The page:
• The principle of ownership: Your body is not your own; it belongs to God once you’re a child of God.
  • The principle of Lordship: Jesus is Lord over all.
  • The principle of citizenship: If you’re a child of God, you belong to a different kingdom; you don’t belong to this world.
  • The principle of stewardship: (Now you may not use all these words with your 4 year old, but you’re teaching the principles.) God has entrusted some things to you, like a body. He’s entrusted beauty to you, and you have to use that, you’re responsible to use that in ways that are pleasing to the Lord.

Teaching the meaning of modesty in things that we have talked about at various times on this program.

Deuteronomy 6 says that God has given us commandments and rules. Moses taught them to the people of Israel, and he said, “You need to obey these laws. And as you’re obeying, you need to make sure you’re doing it out of a heart of love for God.”

“Love the Lord your God with all your heart and with all your soul and with all your might” (v. 5) so that your obedience is not just rigid and legalistic, but your obedience springs out of a heart of love for God.

Then he says, “These words that I command you today shall be on your heart. You shall teach them diligently to your children” (vv. 6-7).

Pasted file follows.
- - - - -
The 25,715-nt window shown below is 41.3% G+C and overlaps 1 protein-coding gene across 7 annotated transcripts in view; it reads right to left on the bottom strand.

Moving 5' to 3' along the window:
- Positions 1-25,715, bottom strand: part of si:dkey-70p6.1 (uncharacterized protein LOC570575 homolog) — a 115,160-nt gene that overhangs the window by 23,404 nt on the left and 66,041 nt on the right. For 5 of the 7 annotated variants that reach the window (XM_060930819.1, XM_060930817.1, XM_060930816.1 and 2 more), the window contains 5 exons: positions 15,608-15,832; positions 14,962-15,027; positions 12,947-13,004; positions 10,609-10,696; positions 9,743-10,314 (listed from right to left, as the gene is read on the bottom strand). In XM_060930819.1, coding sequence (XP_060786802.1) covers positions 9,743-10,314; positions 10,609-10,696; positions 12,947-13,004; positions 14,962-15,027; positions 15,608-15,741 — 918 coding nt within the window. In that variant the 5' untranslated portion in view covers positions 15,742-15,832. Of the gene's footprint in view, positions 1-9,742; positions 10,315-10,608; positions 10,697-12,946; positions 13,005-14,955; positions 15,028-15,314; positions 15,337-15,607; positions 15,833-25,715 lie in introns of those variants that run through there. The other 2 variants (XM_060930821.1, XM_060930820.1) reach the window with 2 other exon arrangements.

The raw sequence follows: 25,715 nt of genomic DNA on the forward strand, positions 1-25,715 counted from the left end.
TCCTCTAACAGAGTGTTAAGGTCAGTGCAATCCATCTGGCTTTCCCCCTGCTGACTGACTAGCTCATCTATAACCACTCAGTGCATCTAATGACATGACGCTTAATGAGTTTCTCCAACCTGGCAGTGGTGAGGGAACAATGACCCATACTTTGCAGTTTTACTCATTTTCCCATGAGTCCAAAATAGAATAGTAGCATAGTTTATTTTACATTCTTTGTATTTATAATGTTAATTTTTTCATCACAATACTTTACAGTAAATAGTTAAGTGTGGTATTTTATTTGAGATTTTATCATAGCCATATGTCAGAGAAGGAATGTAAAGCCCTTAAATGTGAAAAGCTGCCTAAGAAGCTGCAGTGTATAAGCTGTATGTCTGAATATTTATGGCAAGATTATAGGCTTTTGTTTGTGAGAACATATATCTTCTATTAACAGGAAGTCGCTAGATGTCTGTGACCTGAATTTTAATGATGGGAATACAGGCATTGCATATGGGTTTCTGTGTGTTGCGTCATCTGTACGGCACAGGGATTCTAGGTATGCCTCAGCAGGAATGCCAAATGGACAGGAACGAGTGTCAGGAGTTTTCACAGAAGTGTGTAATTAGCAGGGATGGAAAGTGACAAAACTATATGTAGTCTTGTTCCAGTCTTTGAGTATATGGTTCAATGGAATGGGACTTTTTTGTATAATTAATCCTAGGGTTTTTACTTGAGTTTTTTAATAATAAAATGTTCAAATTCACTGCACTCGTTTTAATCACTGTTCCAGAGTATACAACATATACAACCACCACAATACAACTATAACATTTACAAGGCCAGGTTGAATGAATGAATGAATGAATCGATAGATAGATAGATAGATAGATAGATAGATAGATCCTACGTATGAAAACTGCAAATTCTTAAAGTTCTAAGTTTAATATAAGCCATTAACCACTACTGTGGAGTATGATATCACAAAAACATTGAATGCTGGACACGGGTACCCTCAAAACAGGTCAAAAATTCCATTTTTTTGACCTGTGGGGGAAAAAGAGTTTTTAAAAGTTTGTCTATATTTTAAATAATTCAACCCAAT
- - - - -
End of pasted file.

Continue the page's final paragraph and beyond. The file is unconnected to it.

Now, he’s not saying that you just sit down for one hour a day and say, “We’re going to teach you how to be modest,” or “I’m going to teach you how to obey the principles of God’s Word.”

There are times, formal, structured times, to sit down and teach your children the ways of God; but more is taught in the course of everyday life using teachable moments and opportunities to instruct in the ways of God than is taught from the formal, structured times where you think your kids aren’t paying any attention.

That’s why Deuteronomy 6 goes on to say, “Talk [about these things] when you sit in your house, and when you walk by the way, and when you lie down, and when you rise” (v. 7). All day, every day, be naturally communicating with your children the ways of God.

Now, I thank the Lord that my parents did this. I think about my dad who, just in the course of everyday life, would just talk about the ways of God. I don’t remember those as being sermons or lectures because it was just interwoven into the fabric of our everyday life.